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What is the recipe for a psychopath? I have heard it said that the apple doesn’t fall far from the tree and that usually suffices to soothe those of us who have chosen the path of parenthood.

I’m okay, so my child will be fine. Reality has other ideas. Our progeny is a product of nature and nurture. What if we really don’t know the person we have chosen to reproduce with. What if we really weren’t ready to guide a person to adulthood because we weren’t yet really done developing ourselves?

“A Wolf’s Mother” at the Garage Theatre asks all these questions and more. In July and August of 1969, Charles Milles Maddox Manson and his ‘family’ committed nine heinous murders. If you are unaware of who Manson is, his is a twisted and complicated story which in this play is explored from the side of his mother.

Kathleen Maddox has been known to us primarily through the reports of her son Charles and the press. Kathleen shrank from the spotlight, but now in the solidly crafted work by Cary J. Simowitz, she is given a voice and a moment to be seen.

The play was developed in part as a staged reading in the PANNDORA’s BOX 12th Annual New Works Festival at the Garage Theatre. Simowitz spent two years investigating her life and "A Wolf's Mother" is the second of two plays that explore her life.

The title of the play comes, surprisingly from Sondheim's "Into the Woods." At one point Little Red Riding Hood says to the Witch, "A wolf's not the same!" The Witch replies, "Ask a wolf's mother…"

This solidly crafted piece is skillfully directed by Sonja Berggren. The situations and relationships in the play are mostly slice of life realism. And the actors through her guidance all give powerful performances.

Over the course of a very quick 90 minutes, we watch Kathleen (Karen Wray) endure and recover, over and over, as if one morning was a fractal representation of her entire life to that point. Wray brings a solid and steady spirit to Kathleen that rings true. Her performance reveals a soul that has endured wave after wave of personal tragedy.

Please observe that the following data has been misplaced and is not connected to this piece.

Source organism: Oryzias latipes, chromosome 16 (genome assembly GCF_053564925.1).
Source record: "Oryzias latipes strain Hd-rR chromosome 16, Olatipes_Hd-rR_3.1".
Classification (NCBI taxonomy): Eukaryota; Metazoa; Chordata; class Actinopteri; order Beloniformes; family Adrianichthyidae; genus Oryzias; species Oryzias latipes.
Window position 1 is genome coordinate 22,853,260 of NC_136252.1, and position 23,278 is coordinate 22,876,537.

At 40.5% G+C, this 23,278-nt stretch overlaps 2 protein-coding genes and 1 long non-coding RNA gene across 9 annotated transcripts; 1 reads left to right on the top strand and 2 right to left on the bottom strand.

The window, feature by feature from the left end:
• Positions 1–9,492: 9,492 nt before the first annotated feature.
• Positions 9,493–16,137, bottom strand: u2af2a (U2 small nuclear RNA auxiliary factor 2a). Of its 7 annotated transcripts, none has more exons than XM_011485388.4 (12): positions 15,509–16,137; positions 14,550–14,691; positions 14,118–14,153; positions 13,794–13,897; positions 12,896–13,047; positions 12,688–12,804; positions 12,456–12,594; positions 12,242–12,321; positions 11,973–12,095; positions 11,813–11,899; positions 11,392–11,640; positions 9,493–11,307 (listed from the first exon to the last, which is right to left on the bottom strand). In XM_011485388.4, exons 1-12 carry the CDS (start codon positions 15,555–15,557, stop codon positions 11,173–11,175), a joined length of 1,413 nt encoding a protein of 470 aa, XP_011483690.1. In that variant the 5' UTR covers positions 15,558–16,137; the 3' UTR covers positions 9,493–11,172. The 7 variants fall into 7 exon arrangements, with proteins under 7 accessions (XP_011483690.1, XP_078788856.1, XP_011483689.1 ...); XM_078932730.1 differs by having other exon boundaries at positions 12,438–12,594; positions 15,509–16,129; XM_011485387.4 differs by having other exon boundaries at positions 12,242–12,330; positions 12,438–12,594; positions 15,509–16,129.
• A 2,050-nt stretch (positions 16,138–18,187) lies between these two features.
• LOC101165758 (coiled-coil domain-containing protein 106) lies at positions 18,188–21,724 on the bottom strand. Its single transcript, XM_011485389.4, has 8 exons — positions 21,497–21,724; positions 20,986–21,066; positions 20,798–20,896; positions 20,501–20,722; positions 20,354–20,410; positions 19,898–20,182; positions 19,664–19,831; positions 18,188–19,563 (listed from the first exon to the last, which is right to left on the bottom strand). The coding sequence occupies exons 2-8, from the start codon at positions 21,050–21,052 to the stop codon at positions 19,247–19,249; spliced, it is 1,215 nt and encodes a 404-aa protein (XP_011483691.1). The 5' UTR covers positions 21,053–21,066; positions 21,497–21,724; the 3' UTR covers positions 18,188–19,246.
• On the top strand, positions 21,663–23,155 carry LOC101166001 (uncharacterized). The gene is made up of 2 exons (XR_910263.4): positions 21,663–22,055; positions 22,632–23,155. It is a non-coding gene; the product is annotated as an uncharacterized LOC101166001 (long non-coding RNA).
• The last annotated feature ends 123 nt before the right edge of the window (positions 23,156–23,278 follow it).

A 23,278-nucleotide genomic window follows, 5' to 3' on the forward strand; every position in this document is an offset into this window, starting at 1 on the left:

Kathleen's foil, Charley (Joshua Evans), is also crafted with great agility. Evans shifts sometimes subtly, sometimes abruptly through the various manipulations Charley tortures his Mother with. His presence is truly unnerving as the size of the theatre and his skillful representation of psychopathology combine with great impact.

The setting here is truly worth a nod as well. The Garage Theatre is tiny and has pretty extreme limitations. The scenic designer Yuri Okahana-Benson reoriented the seating diagonally to optimize the angle of the extent walls and then in a stroke of genius, painted the set on the black walls in white line work evoking blueprints.

Which leads me to plans. Our plans for our lives. Our plans for our children's lives. Some are elaborate and detailed. Others may be nothing more than an idea scribbled on a napkin, merely a half thought.

"A Wolf's Mother" brilliantly excavates the lives of these famous yet mysterious figures and goes a long way to revealing what happens when life is built, at first, on faulty foundations.

"A Wolf's Mother" continues through Oct. 20 at The Garage Theatre, 251 E. Seventh St. Curtain is at 8 p.m. Fridays and Saturdays, with a 2 p.m. matinee on Sunday, Oct. 20.

“Groovy Thursday,” Oct. 17, tickets are $15. Tickets are $25 general admission, $18 students/seniors/military, at  www.panndoraproductions.com.

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